“If the Oregon courts conclude that the statute classifies on the basis of gender, the likelihood that they would find that limitation unconstitutional is very high,” he wrote, finding it very difficult to imagine a compelling reason to deny the various rights that go with marriage on the basis of the gender of the participants.
The question is more difficult if the Supreme Court concludes that this is really a sexual orientation case because that court has yet to address such a claim directly, though a 1998 intermediate appellate court in Oregon ruled that sexual orientation discrimination is also “suspect” under the state Constitution. Myers concluded that the issue could turn on whether the Oregon Supreme Court decides that sexual orientation is an “immutable characteristic.” Myers notes that the quality and substance of expert testimony on this point might prove decisive in a court battle over marriage in Oregon, but predicts that the court would likely conclude that “sexual orientation” qualifies as a suspect classification.
Myers also concluded that even if the court were to find that “sexual orientation” is not a suspect classification, the marriage law might still be found unconstitutional. In such cases, the question for the court is whether the classification can be justified as rational. This issue, Myers suggested, may really boil down to whether it is even minimally rational for the state to disadvantage the children being raised by same-sex parents by depriving them of the rights and protections automatically afforded to children being raised by married parents. This point was considered decisive by a Hawaii trial judge, Kevin Chang, when he ruled in favor of same-sex marriage in that state in 1996.
Myers took no position on whether the Oregon Supreme Court would find civil unions to be a constitutionally acceptable option for dealing with the inequality problem created by the marriage statute, thus avoiding the most controversial aspect of the Massachusetts decision.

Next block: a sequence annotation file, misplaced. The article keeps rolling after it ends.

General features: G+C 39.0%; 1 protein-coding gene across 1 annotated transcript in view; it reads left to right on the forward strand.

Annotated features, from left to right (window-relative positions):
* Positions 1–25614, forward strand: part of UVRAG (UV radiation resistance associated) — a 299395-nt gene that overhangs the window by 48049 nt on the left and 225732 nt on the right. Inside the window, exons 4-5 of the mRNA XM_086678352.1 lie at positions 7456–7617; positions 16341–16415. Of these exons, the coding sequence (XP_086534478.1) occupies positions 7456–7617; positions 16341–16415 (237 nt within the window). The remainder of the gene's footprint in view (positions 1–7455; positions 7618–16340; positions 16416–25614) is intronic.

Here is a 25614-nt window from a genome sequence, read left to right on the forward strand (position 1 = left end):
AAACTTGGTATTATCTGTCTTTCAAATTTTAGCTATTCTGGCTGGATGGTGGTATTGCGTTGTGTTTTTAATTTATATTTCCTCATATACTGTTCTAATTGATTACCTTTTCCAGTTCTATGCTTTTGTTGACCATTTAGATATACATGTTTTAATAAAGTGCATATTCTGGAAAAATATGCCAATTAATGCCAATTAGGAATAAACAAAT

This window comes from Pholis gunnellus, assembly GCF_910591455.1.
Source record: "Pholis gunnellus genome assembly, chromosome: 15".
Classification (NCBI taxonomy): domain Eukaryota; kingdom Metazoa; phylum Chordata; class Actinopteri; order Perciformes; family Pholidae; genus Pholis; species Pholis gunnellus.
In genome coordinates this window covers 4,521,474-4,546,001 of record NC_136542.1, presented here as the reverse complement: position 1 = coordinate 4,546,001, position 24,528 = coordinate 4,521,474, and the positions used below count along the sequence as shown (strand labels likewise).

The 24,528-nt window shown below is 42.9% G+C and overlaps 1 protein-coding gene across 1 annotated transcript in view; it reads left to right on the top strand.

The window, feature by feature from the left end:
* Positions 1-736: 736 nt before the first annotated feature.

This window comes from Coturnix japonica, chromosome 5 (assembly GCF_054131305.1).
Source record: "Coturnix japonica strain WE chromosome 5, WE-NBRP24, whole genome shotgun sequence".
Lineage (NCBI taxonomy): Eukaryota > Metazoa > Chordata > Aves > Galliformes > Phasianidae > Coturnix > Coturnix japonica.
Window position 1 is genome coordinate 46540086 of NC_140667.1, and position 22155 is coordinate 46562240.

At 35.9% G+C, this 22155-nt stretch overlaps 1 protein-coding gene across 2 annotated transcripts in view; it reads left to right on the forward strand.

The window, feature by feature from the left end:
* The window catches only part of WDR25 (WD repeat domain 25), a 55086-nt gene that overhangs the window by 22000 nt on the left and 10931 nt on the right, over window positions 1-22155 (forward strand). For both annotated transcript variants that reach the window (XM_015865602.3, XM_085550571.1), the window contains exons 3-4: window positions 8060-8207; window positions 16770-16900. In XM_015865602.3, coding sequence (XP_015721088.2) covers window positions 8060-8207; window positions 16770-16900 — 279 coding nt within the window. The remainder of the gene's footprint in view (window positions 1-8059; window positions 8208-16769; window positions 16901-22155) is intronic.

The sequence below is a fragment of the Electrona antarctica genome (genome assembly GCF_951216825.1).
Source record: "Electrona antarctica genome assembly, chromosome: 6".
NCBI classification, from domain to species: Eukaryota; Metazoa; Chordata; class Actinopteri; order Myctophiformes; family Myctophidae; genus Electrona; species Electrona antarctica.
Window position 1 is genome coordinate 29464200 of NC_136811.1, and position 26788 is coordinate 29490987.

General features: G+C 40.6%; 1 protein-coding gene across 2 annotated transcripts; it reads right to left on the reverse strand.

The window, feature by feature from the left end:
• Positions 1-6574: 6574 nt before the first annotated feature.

Myers hedged his bets at the end by emphasizing the speculative nature of his opinion. Furthermore, he emphasized, the ultimate decision-maker on constitutionality is the judicial branch.
Without coming out directly and saying it, his conclusions undermine the argument that the marriage licenses that have been issued over the past few weeks in Multnomah County were validly issued, but this letter did not address that issue directly, other than to conclude that existing statutory law in Oregon does not authorize same-sex marriages.
In an article published on March 14, The Oregonian, the state’s leading daily newspaper, provided an intense behind-the-scenes look at the process by which the attorney general and his staff produced this letter, including the assignment of a special team within the state’s Department of Justice to thoroughly research the legal issues.
After noting that the most significant legal authorities in the state all seem to be in agreement, The Oregonian commented, “Oregon almost certainly will become the third state in the country to provide constitutional equal protection to gays and lesbians.”
What form that will take – marriage or civil unions – is yet to be determined.